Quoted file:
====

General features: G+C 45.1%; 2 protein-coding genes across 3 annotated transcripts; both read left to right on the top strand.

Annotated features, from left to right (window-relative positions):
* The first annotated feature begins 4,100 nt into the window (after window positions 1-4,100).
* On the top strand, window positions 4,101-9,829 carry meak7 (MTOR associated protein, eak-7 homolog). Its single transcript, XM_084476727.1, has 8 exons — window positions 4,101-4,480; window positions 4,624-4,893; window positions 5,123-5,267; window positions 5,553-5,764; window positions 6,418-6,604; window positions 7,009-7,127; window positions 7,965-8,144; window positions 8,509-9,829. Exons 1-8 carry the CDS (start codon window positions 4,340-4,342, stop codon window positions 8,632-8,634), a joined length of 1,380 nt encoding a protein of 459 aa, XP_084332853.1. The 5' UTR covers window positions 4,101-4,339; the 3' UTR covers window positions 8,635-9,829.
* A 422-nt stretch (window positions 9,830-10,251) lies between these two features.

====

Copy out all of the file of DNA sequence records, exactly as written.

General features: G+C 45.1%; 2 protein-coding genes across 3 annotated transcripts; both read left to right on the top strand.

Annotated features, from left to right (window-relative positions):
* The first annotated feature begins 4,100 nt into the window (after window positions 1-4,100).
* On the top strand, window positions 4,101-9,829 carry meak7 (MTOR associated protein, eak-7 homolog). Its single transcript, XM_084476727.1, has 8 exons — window positions 4,101-4,480; window positions 4,624-4,893; window positions 5,123-5,267; window positions 5,553-5,764; window positions 6,418-6,604; window positions 7,009-7,127; window positions 7,965-8,144; window positions 8,509-9,829. Exons 1-8 carry the CDS (start codon window positions 4,340-4,342, stop codon window positions 8,632-8,634), a joined length of 1,380 nt encoding a protein of 459 aa, XP_084332853.1. The 5' UTR covers window positions 4,101-4,339; the 3' UTR covers window positions 8,635-9,829.
* A 422-nt stretch (window positions 9,830-10,251) lies between these two features.